By JIM THEODORAS, ADVA Optical Networking -- Now that "DCI" has become a "thing," a well-known acronym with a wide range of connotations, "data center interconnect" has gone from being unknown and somewhat misunderstood to overused and overhyped. But what exactly the term DCI constitutes is changing all the time. What it meant last month might not be what it means in a few weeks' time. With that in mind, let's try to take a snapshot of this rapidly evolving beast. Let's attempt to pin down what DCI currently is and where it's headed...
...At the risk of oversimplifying DCI, it involves merely the interconnection of the routers/switches within data centers over distances longer than client optics can achieve and at spectral densities greater than a single grey client per fiber pair (see figure below). This is traditionally achieved by connecting said client with a WDM system that transponds, multiplexes, and amplifies that signal. However, at data rates of 100 Gbps and above, there is a performance/price gap that continues to grow as data rates climb.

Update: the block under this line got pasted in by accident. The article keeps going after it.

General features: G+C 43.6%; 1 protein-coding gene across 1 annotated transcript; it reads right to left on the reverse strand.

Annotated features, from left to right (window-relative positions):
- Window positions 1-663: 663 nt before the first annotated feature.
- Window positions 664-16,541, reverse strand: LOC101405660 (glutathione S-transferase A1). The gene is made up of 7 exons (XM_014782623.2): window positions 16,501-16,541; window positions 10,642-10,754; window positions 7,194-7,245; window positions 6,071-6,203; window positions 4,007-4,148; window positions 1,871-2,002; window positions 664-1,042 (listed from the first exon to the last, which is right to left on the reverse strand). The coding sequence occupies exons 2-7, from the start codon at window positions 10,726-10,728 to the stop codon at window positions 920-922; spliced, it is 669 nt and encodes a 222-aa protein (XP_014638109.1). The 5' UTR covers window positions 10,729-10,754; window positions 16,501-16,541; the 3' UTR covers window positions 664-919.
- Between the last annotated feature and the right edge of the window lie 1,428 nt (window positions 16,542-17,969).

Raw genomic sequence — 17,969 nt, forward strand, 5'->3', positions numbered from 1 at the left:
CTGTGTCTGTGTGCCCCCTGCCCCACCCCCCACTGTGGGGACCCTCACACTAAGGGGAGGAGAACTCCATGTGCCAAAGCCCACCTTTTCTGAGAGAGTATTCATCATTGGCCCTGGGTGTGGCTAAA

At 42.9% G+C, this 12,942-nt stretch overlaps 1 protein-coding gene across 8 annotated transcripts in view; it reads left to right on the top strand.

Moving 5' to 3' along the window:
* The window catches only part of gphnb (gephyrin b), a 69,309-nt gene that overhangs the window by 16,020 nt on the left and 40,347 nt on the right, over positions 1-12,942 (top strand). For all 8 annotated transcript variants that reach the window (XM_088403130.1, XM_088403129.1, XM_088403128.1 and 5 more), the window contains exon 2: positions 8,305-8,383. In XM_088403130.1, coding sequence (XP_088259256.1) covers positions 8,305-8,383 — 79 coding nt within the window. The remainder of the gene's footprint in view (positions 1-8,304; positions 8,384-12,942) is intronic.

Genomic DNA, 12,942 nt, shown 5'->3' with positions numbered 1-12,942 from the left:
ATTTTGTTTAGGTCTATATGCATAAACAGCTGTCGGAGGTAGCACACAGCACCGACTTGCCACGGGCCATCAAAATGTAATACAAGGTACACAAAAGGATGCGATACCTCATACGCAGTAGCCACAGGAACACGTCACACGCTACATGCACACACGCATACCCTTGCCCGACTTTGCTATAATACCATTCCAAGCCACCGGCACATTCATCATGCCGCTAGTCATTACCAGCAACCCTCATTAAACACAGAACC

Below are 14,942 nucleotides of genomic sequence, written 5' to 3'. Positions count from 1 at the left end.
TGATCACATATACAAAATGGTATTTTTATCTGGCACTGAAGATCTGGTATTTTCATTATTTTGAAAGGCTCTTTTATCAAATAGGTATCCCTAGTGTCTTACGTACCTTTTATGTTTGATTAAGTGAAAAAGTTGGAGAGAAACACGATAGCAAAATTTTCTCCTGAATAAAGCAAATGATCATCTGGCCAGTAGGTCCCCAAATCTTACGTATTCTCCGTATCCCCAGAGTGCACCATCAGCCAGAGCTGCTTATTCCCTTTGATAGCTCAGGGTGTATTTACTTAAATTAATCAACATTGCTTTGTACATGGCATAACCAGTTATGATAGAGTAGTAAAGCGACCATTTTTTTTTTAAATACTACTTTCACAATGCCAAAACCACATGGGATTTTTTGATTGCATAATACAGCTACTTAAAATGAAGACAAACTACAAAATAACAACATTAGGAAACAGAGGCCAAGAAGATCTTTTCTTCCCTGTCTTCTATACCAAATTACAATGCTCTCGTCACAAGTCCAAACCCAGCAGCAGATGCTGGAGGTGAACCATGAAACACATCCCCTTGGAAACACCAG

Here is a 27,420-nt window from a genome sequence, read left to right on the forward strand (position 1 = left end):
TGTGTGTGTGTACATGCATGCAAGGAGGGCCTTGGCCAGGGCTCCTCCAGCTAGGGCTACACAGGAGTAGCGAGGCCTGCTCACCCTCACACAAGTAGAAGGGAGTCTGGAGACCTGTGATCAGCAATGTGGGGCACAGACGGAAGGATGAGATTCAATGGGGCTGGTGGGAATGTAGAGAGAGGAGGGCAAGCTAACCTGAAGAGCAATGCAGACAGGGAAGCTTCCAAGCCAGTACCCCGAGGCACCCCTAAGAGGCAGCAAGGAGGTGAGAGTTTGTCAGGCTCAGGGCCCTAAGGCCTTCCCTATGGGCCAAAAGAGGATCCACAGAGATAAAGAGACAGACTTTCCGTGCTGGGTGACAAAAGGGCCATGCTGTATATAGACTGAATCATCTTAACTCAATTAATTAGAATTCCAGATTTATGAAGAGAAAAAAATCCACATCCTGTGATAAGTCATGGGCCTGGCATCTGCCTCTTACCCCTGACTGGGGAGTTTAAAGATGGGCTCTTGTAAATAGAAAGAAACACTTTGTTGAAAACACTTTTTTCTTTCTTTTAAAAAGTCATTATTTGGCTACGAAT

The 100 Gbps and above club is currently served by coherent optics that can achieve distances over 4,000 km with over 256 signals per fiber pair. The best a 100G client can achieve is 40 km, with a signal count of one. The huge performance gap between the two is forcing DCOs to use coherent optics for any and all connectivity.
Using 4,000-km transport gear to interconnect adjacent data center properties is a serious case of overkill (like hunting squirrels with a bazooka). And when a need arises, the market will respond. In this case, with direct-detect alternatives to coherent options.
Read the full article at Lightwave Online